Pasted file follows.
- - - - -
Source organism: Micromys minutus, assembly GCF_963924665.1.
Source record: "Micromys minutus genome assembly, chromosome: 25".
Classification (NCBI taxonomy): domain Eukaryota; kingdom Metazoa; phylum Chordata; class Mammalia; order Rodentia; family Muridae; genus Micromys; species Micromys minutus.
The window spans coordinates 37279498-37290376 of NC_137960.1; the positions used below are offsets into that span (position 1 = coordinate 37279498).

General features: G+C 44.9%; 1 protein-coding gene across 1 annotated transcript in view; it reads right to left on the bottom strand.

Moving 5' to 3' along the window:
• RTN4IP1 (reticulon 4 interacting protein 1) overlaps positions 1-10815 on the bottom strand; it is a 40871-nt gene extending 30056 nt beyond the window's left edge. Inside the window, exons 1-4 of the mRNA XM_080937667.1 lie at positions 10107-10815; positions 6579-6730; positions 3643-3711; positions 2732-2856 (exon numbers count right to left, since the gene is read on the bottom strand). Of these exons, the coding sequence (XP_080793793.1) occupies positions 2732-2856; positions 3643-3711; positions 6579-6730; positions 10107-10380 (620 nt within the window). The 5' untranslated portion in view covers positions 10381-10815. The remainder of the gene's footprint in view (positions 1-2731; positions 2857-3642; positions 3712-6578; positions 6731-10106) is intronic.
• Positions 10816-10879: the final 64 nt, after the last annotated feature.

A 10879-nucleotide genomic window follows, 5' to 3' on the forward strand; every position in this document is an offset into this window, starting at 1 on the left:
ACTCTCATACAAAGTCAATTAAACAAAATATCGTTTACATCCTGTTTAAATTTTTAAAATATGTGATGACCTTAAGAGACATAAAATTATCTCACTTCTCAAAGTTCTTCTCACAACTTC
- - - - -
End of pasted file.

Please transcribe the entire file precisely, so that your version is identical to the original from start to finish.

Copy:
Source organism: Micromys minutus, assembly GCF_963924665.1.
Source record: "Micromys minutus genome assembly, chromosome: 25".
Classification (NCBI taxonomy): domain Eukaryota; kingdom Metazoa; phylum Chordata; class Mammalia; order Rodentia; family Muridae; genus Micromys; species Micromys minutus.
The window spans coordinates 37279498-37290376 of NC_137960.1; the positions used below are offsets into that span (position 1 = coordinate 37279498).

General features: G+C 44.9%; 1 protein-coding gene across 1 annotated transcript in view; it reads right to left on the bottom strand.

Moving 5' to 3' along the window:
• RTN4IP1 (reticulon 4 interacting protein 1) overlaps positions 1-10815 on the bottom strand; it is a 40871-nt gene extending 30056 nt beyond the window's left edge. Inside the window, exons 1-4 of the mRNA XM_080937667.1 lie at positions 10107-10815; positions 6579-6730; positions 3643-3711; positions 2732-2856 (exon numbers count right to left, since the gene is read on the bottom strand). Of these exons, the coding sequence (XP_080793793.1) occupies positions 2732-2856; positions 3643-3711; positions 6579-6730; positions 10107-10380 (620 nt within the window). The 5' untranslated portion in view covers positions 10381-10815. The remainder of the gene's footprint in view (positions 1-2731; positions 2857-3642; positions 3712-6578; positions 6731-10106) is intronic.
• Positions 10816-10879: the final 64 nt, after the last annotated feature.

A 10879-nucleotide genomic window follows, 5' to 3' on the forward strand; every position in this document is an offset into this window, starting at 1 on the left:
ACTCTCATACAAAGTCAATTAAACAAAATATCGTTTACATCCTGTTTAAATTTTTAAAATATGTGATGACCTTAAGAGACATAAAATTATCTCACTTCTCAAAGTTCTTCTCACAACTTC